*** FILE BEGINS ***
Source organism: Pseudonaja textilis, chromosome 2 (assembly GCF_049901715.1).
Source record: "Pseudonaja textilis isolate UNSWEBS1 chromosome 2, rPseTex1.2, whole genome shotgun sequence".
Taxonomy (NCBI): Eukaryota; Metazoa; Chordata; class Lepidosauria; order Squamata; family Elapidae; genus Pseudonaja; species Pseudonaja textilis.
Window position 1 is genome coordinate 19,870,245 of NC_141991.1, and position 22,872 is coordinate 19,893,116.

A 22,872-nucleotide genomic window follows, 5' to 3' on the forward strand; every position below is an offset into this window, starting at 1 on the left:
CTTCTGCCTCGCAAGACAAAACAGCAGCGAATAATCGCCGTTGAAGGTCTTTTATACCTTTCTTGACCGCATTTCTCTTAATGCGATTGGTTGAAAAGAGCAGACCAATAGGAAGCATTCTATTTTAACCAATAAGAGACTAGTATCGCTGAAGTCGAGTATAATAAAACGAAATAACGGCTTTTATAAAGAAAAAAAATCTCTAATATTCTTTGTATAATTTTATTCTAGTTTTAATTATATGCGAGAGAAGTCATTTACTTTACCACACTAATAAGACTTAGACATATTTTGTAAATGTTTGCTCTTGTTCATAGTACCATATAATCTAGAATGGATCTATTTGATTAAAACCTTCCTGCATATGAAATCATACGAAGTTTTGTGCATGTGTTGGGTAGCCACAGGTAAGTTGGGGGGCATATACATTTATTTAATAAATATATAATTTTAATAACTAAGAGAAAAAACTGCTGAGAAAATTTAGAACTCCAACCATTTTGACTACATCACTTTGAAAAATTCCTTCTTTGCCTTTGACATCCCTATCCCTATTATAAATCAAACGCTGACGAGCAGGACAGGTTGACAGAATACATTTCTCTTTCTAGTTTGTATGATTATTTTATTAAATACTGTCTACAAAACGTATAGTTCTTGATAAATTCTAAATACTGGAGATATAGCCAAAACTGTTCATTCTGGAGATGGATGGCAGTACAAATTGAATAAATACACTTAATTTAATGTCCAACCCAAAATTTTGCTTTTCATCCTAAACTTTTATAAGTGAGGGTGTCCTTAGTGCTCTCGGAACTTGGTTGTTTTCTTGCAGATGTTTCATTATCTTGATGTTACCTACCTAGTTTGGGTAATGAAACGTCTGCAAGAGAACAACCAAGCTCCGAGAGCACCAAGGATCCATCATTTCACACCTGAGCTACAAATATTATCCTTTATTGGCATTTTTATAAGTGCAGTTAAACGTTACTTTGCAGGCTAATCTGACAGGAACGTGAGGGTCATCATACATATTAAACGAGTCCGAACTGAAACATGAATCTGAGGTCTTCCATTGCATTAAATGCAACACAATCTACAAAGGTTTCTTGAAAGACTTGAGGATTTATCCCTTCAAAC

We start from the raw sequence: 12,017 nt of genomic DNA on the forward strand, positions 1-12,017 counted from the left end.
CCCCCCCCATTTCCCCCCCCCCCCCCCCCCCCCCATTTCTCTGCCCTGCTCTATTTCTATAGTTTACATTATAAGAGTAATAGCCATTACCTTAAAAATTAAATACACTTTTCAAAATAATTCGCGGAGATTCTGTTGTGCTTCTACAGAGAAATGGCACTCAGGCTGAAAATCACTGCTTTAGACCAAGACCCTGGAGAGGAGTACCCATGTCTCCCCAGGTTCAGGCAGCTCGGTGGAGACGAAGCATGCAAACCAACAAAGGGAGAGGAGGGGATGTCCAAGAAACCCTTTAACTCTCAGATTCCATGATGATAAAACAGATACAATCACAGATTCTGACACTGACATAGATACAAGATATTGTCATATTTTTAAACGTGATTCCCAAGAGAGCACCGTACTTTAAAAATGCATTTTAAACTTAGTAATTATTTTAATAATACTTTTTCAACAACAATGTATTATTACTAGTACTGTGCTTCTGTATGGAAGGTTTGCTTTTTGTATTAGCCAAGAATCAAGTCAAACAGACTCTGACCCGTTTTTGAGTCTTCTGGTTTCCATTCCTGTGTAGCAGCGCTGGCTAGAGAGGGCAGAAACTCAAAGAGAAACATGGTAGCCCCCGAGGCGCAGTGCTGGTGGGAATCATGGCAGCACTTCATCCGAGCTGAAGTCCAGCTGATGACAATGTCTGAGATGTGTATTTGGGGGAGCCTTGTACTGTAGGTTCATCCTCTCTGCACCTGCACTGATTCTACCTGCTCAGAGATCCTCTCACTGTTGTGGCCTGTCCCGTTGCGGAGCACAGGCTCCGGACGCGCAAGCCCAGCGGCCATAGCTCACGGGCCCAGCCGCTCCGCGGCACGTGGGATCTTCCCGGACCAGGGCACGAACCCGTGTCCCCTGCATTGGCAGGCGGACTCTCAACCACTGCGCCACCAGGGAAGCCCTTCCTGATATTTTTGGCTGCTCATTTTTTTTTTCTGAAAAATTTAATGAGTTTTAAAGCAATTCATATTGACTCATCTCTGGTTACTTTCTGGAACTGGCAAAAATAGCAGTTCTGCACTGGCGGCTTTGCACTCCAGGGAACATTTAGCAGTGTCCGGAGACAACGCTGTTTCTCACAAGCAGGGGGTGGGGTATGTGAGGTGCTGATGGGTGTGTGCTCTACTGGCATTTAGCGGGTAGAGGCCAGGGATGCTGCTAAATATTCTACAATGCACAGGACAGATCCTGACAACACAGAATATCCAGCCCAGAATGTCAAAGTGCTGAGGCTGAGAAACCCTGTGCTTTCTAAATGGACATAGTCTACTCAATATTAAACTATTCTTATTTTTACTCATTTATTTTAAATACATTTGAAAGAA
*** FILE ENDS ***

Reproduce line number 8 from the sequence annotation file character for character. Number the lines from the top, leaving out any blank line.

CCCCCCCCATTTCCCCCCCCCCCCCCCCCCCCCCATTTCTCTGCCCTGCTCTATTTCTATAGTTTACATTATAAGAGTAATAGCCATTACCTTAAAAATTAAATACACTTTTCAAAATAATTCGCGGAGATTCTGTTGTGCTTCTACAGAGAAATGGCACTCAGGCTGAAAATCACTGCTTTAGACCAAGACCCTGGAGAGGAGTACCCATGTCTCCCCAGGTTCAGGCAGCTCGGTGGAGACGAAGCATGCAAACCAACAAAGGGAGAGGAGGGGATGTCCAAGAAACCCTTTAACTCTCAGATTCCATGATGATAAAACAGATACAATCACAGATTCTGACACTGACATAGATACAAGATATTGTCATATTTTTAAACGTGATTCCCAAGAGAGCACCGTACTTTAAAAATGCATTTTAAACTTAGTAATTATTTTAATAATACTTTTTCAACAACAATGTATTATTACTAGTACTGTGCTTCTGTATGGAAGGTTTGCTTTTTGTATTAGCCAAGAATCAAGTCAAACAGACTCTGACCCGTTTTTGAGTCTTCTGGTTTCCATTCCTGTGTAGCAGCGCTGGCTAGAGAGGGCAGAAACTCAAAGAGAAACATGGTAGCCCCCGAGGCGCAGTGCTGGTGGGAATCATGGCAGCACTTCATCCGAGCTGAAGTCCAGCTGATGACAATGTCTGAGATGTGTATTTGGGGGAGCCTTGTACTGTAGGTTCATCCTCTCTGCACCTGCACTGATTCTACCTGCTCAGAGATCCTCTCACTGTTGTGGCCTGTCCCGTTGCGGAGCACAGGCTCCGGACGCGCAAGCCCAGCGGCCATAGCTCACGGGCCCAGCCGCTCCGCGGCACGTGGGATCTTCCCGGACCAGGGCACGAACCCGTGTCCCCTGCATTGGCAGGCGGACTCTCAACCACTGCGCCACCAGGGAAGCCCTTCCTGATATTTTTGGCTGCTCATTTTTTTTTTCTGAAAAATTTAATGAGTTTTAAAGCAATTCATATTGACTCATCTCTGGTTACTTTCTGGAACTGGCAAAAATAGCAGTTCTGCACTGGCGGCTTTGCACTCCAGGGAACATTTAGCAGTGTCCGGAGACAACGCTGTTTCTCACAAGCAGGGGGTGGGGTATGTGAGGTGCTGATGGGTGTGTGCTCTACTGGCATTTAGCGGGTAGAGGCCAGGGATGCTGCTAAATATTCTACAATGCACAGGACAGATCCTGACAACACAGAATATCCAGCCCAGAATGTCAAAGTGCTGAGGCTGAGAAACCCTGTGCTTTCTAAATGGACATAGTCTACTCAATATTAAACTATTCTTATTTTTACTCATTTATTTTAAATACATTTGAAAGAA